Page 1226[199 Ill.Dec. 235] i.e., what would a prudent person in the patient's position have decided if adequately informed of all significant perils.' " 232 Ill.App.3d 715, 173 Ill.Dec. 843, 597 N.E.2d at 819.
However, we note that the cases cited to us involve medical procedures for the treatment of physiological or health-related conditions. (E.g., Lowney (chiropractic treatment for neck pain); Green (cobalt and X-ray treatment following breast cancer surgery); and Marshall v. University of Chicago Hospitals and Clinics (1st Dist.1987), 165 Ill.App.3d 754, 117 Ill.Dec. 389, 520 N.E.2d 740 (tubal ligation for birth control purposes on a borderline diabetic).) The parties have not directed our [261 Ill.App.3d 255] attention to any precedent applying the objective standard in analogous cases involving esthetic cosmetic surgery, and our research has failed to disclose any such precedent.
Plaintiff does not seriously dispute the efficacy of the objective standard for proving proximate causation in cases involving medical procedures for physiological or health-related purposes, but she urges that the rationale for an objective standard does not hold up in the instance of esthetic cosmetic surgery. We agree.
The duty of the physician is not only to disclose the risks of surgery, but also the foreseeable results and the reasonable alternatives to such a procedure. (Magana v. Elie (1982), 108 Ill.App.3d 1028, 1031, 64 Ill.Dec. 511, 439 N.E.2d 1319.) In this regard, cases involving esthetic cosmetic surgery differ qualitatively from procedures to address patients' medical well being. Unlike chiropractic, cobalt and X-ray treatments, and even tubal ligation, the procedure in this case involves no medically significant benefits to the patient and the alternative is simply to forego the procedure. What kind of expert can objectively weigh the benefits and risks of such a procedure in determining what a so-called "reasonable person" would have decided? We do not believe that such an expert can be found. Where no expert can objectively evaluate whether the failure to warn was the proximate cause of the patient's injury, no expert can be required.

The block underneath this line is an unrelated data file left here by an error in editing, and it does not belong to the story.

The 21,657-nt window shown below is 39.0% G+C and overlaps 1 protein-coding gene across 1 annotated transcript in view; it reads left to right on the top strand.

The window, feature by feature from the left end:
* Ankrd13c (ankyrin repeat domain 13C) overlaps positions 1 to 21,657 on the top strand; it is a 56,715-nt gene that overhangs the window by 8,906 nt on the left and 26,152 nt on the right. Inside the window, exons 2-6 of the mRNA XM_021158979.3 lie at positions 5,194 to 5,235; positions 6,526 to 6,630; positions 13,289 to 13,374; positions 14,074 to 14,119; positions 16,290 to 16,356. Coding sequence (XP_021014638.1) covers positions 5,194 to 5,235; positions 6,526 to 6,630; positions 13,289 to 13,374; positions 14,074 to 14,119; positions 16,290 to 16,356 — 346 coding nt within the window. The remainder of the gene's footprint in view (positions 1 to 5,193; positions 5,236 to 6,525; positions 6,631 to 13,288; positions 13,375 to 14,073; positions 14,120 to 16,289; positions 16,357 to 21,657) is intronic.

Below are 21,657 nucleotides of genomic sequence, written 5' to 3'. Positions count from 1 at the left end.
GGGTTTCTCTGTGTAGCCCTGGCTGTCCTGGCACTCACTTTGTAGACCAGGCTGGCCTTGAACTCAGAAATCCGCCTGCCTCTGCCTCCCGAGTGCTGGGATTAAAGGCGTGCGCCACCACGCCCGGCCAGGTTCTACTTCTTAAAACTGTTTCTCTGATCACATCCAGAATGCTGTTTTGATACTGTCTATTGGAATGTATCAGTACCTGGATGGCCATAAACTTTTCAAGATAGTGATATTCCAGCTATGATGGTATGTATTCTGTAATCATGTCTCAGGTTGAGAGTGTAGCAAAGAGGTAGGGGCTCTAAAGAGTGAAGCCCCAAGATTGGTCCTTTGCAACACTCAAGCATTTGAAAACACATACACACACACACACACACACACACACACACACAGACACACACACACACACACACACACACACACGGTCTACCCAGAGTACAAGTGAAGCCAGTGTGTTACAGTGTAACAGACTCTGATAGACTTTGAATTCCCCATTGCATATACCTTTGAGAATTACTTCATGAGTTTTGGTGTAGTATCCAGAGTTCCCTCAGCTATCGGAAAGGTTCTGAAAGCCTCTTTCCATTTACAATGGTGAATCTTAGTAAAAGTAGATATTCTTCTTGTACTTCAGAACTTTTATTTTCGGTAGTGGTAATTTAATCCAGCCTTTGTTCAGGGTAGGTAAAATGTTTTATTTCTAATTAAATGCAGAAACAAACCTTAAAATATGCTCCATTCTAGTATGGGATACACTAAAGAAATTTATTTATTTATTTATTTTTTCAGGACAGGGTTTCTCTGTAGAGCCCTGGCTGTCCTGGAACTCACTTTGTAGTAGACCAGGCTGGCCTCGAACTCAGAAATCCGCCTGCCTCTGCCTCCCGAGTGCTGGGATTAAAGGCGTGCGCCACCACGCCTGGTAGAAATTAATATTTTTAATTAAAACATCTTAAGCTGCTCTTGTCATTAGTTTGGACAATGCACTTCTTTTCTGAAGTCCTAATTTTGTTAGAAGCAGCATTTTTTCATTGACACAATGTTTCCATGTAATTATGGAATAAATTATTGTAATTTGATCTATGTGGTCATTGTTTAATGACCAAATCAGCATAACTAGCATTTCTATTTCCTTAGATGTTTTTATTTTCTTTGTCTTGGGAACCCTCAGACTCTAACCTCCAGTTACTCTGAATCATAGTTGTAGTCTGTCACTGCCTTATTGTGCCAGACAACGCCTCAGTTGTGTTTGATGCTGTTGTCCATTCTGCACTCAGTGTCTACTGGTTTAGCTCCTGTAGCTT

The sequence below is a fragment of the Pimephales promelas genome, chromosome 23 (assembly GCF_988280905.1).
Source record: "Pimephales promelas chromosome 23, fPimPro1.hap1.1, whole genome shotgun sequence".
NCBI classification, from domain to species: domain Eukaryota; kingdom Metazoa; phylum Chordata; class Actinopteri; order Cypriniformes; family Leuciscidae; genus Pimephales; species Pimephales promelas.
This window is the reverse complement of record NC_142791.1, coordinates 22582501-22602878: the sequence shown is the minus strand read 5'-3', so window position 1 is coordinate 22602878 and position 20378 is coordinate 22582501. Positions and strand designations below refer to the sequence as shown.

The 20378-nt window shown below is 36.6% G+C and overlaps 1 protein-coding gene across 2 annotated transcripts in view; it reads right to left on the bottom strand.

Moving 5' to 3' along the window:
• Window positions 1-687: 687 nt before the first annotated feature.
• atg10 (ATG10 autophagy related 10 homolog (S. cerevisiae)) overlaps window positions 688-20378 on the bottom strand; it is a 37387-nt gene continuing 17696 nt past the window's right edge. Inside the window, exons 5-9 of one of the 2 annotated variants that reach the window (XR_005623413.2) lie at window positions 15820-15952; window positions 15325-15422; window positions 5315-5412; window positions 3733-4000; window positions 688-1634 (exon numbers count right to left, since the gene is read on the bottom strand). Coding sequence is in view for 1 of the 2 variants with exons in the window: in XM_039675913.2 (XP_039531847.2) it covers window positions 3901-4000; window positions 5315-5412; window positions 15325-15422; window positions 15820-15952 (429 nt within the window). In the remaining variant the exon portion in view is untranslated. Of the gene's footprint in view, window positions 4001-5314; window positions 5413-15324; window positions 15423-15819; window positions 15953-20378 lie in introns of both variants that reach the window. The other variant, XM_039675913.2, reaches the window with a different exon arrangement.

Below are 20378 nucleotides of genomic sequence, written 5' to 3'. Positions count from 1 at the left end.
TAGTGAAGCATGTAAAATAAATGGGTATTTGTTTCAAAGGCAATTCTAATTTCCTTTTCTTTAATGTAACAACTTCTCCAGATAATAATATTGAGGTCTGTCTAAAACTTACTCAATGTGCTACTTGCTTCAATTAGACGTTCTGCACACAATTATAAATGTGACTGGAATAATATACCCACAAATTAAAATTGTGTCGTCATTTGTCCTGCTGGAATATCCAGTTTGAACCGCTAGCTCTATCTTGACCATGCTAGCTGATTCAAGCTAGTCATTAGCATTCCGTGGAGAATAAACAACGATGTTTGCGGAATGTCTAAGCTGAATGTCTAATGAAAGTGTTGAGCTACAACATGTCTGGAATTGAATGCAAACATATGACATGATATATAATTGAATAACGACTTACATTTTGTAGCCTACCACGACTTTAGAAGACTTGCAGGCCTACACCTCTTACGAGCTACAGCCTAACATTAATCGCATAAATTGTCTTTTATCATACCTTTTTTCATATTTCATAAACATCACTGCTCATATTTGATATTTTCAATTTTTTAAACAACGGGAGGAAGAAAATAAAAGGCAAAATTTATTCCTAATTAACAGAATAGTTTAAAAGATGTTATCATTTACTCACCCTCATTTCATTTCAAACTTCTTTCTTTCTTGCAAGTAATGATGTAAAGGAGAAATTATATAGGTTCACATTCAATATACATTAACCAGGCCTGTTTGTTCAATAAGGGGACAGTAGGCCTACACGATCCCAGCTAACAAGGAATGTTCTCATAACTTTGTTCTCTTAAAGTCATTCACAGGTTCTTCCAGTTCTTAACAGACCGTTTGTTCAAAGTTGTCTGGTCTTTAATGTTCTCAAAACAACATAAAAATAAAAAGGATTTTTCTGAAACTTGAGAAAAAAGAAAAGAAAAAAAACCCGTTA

The underlying reason why courts have adopted the objective standard and required the testimony of an expert witness is not applicable in cases such as these. The objective standard and expert witness requirement within informed consent cases arose from the recognition that many medical procedures are "not matters of common knowledge or within the experience of laymen." (Green, 127 Ill.App.2d at 184, 262 N.E.2d 156.) Yet, unlike most surgical procedures, the alternative to esthetic cosmetic surgery is readily apparent to the laymen on the jury.
It is fairly debatable whether any reasonably prudent person would subject him/herself to the type of elective plastic surgery performed here for purely esthetic purposes if properly informed of the risks and complications, such as loss of sight for the procedure in this case. In any event, such a decision is too personal to turn on third-party testimony. Lacking a clear insight into the psychological make-up of the plaintiff and her personality, third-party or expert testimony as to the decision a reasonably prudent person would make under similar circumstances would be of dubious value to the trier of fact, at best. Indeed, where a surgical procedure involves no medical benefit to the patient and the decision is so subjective, the admissibility of the expert's opinion is questionable. See Scholle v. Continental [261 Ill.App.3d 256] National American Group (1976), 44 Ill.App.3d 716, 721, 3 Ill.Dec. 350, 358 N.E.2d 893, "an expert may not base his opinion upon guess, conjecture or speculation * * *."